CIB position statement
The role of scout or localiser images obtained during CT or MRI in diagnostic radiology
Whilst obtaining a CT or MR examination the radiographer will generate a scout or localiser to ensure accurate positioning of the patient for the subsequent diagnostic examination. There is a debate over whether these images should be included in the image set produced for the overall diagnostic interpretation. It is accepted that scout or localiser images may not necessarily be of diagnostic quality.
There are a few case series in the literature often associated with the retrospective diagnosis of lesions that only subsequently can be seen on the scout or localiser imaging.
Considering this issue, the RCR, SOR and COR, and IPEM, collectively as the Clinical Imaging Board, has decided a joint position:
- A clear and agreed local policy is required so that all staff in an imaging centre are aware and able to observe the policy when archiving imaging series in CT and MRI.
- It is recognised that there are varying opinions on whether or not to include localiser images in PACS data sets for reporting. However, the Clinical Imaging Board position is that these images should be sent to PACS.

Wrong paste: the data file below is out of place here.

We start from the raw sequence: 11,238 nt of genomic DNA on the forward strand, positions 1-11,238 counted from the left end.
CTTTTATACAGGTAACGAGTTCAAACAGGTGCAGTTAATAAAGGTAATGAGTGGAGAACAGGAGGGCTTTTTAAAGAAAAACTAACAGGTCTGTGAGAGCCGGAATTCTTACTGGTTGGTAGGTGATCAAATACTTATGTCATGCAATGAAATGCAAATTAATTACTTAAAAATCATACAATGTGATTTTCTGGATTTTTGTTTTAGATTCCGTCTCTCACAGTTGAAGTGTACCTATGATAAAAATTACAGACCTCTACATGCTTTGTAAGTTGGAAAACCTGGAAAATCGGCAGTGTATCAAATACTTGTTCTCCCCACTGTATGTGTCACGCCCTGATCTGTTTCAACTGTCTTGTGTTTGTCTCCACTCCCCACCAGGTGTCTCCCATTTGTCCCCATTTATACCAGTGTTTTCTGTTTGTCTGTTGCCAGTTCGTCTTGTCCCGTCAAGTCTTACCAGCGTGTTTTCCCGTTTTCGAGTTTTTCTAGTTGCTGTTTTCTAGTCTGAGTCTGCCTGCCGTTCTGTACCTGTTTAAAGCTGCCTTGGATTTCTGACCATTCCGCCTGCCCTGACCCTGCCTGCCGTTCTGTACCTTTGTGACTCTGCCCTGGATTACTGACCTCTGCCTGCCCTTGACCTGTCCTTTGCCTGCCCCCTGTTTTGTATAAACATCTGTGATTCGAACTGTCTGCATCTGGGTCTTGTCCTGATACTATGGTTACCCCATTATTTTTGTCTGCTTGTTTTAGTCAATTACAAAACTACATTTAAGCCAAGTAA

- A scout or localiser can include evidence of abnormality, or unexpected findings such as pregnancy, that might be useful in setting the scan parameters or in other aspects of the management of the patient.
- In the case of CT scanning, the radiation dose used to obtain the scout or localiser image is an additional consideration. Please refer to the current IR(ME)R guidance.
- Any local policy where it is agreed to exclude scout or localiser images from the PACS data should state clearly why the policy position is justified within the service approach to quality improvement.
- Where local policy indicates that the scout or localiser should be recorded as part of the diagnostic series, it should be reviewed when the report is being generated.
- If for any reason the examination is aborted after the scout image(s), there must be a clear procedure that highlights the actions to be taken in the event of unexpected findings, for example pregnancy.
Clinical Imaging Board